POLITICS IN THE CLASSROOM
By Stephen Wilson
Moscow -- A Russian school pupil from Bryansk was pulled out of the classroom during a lesson, by the police , for making and putting a video recording on the social network 'V Kontact'. According to the headmaster, pupils don't have the right to their own opinion or the right to use provocative
sources of information (i.e. opinions at odds with the government) . This incident led to a petition signed by 26,000 people calling for the headmaster to be fired. At around the same time, students at Moscow State Conservatory recorded a speech by a lecturer who lectured students on the dangers of a fifth column in Russia of alleged traitors'. The conflict between the students and the teacher which followed forced the lecturer to resign. Those incidents, along with numerous others , serve to emphasize growing tension between the
conflicting views of teachers and their students. What has angered many Russian pupils is the role of some Russian teachers condemning those who are attending opposition rallies and worse, even threatening reprisals or calling the police. An increasing number of students are incensed at the
double standards where it is okay for teachers to lecture them on patriotism and obedience to authority yet condemn the opposition.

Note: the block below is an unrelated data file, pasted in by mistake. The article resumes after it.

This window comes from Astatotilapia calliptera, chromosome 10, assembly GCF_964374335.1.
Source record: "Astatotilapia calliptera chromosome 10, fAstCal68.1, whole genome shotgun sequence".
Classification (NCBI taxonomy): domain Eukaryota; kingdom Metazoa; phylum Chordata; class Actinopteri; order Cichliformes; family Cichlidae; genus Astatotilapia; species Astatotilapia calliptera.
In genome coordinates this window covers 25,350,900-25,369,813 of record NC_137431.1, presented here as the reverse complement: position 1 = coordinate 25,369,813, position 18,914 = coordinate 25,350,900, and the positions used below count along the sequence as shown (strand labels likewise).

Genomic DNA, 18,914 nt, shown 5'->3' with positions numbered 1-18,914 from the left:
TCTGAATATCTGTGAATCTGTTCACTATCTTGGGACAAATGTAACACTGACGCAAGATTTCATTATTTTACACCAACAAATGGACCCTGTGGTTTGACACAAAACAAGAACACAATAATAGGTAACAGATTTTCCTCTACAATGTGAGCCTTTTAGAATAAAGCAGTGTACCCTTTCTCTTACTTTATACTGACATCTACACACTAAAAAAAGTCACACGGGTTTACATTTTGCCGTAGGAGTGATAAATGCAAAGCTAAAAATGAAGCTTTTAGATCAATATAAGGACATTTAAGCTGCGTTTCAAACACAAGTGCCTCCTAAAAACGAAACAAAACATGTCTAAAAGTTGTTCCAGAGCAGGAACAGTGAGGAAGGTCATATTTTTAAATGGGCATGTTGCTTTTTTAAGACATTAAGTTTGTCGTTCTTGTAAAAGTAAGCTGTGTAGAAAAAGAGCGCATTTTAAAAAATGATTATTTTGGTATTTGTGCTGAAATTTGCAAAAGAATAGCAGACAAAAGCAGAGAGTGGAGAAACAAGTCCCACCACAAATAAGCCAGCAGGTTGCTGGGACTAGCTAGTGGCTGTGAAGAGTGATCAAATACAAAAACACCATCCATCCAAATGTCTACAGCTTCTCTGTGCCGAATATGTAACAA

In one strange incident, at school number 114 in Samara, one teacher thundered at a pupil who had participated in opposition meetings that :
"Do you like it when everything is in order? When you are the centre of attention, Yes? Against corruption in our country we need other methods so that we don't demoralise the country". When a teacher was showing a film about Ukraine, the teacher told a pupil: "If you don't want to watch, shut your mouth and get out. Don't prevent others from watching it. Off
you go to the headmaster's office."
Before the rallies of the 26th of March students had recorded many pro-government monologues by their teachers . They were then put on social networks and watched by many. What comes across is the authoritarian presumption that the pupils are not allowed to question or challenge their teacher's political views in anyway. It was such recordings, as well as a
popular anti corruption documentary which was watched by over 18 million Russians that led to many young people attending demonstrations.